Food borne diseases in the value chain from farm-to-fork are universal public health problems and the implications are great including health and economic losses (Le Loir et al., 2003). Food borne diseases or food poisonings are defined by the World Health Organization (WHO) as an illness or diseases of infectious or toxic nature caused by the consumption of foods or water contaminated with bacteria and/or their toxins, parasites, viruses, or chemicals. The World Health Organization (WHO) estimated that in developed countries, up to 30% of the population suffers from food borne diseases each year, whereas in developing countries up to 2 million deaths are estimated per year (WHO, 2015). Many diseases are communicable and caused by micro-organisms that enter into the body via food.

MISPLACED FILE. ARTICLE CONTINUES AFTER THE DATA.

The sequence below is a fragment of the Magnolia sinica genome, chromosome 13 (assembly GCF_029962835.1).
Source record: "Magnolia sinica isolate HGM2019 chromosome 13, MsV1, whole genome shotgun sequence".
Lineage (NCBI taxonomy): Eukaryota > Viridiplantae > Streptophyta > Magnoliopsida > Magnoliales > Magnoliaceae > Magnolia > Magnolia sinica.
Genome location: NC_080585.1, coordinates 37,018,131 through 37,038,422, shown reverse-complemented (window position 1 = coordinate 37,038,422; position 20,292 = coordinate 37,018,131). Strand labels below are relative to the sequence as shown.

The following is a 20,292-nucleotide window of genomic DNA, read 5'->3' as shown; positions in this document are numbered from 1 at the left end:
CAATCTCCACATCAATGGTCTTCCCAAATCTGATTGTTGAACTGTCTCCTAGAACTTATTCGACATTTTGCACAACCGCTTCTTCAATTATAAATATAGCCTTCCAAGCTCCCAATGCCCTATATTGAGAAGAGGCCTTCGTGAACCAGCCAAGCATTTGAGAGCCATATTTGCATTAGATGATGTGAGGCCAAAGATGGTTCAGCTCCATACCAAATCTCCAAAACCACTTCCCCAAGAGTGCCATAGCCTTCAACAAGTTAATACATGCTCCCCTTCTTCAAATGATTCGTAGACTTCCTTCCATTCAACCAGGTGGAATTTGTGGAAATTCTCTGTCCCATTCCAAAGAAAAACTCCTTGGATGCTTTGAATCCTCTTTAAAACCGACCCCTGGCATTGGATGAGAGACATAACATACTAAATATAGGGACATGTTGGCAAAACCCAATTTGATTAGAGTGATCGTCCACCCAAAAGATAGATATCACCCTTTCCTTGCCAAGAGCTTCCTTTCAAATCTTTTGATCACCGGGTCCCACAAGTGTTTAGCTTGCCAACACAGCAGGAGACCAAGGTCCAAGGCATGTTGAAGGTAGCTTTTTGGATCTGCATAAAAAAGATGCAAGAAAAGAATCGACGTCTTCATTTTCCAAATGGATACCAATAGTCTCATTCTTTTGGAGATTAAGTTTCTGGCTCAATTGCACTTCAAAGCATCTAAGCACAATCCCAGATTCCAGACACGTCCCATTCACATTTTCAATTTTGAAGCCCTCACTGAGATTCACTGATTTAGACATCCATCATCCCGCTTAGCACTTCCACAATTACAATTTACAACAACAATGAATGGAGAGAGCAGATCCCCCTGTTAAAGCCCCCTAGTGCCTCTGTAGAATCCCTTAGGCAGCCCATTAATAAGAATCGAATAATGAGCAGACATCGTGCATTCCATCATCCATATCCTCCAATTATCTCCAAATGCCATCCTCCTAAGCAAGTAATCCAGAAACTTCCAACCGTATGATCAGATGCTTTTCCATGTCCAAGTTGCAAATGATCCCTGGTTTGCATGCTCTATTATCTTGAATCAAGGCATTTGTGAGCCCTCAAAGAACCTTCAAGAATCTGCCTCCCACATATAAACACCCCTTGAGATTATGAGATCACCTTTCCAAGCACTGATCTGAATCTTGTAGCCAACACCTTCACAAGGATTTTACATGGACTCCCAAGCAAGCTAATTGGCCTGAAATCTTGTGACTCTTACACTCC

One of the major challenges that could limit full realization of benefits of this expanded market opportunity by livestock farmers is disease. Zoonotic diseases are caused by a diverse group of pathogens that are transmissible from animals to humans. Seventy-five percent of all pathogens infectious to man including newly emergent infections are of zoonotic origin (Jones et al., 2008). The emergent pathogens can often be traced back to ecosystem changes associated with expanding human populations, food insecurity, and unsustainable use of natural resources, all of which result in biodiversity loss and changes to ecosystem function (Mazet et al., 2014).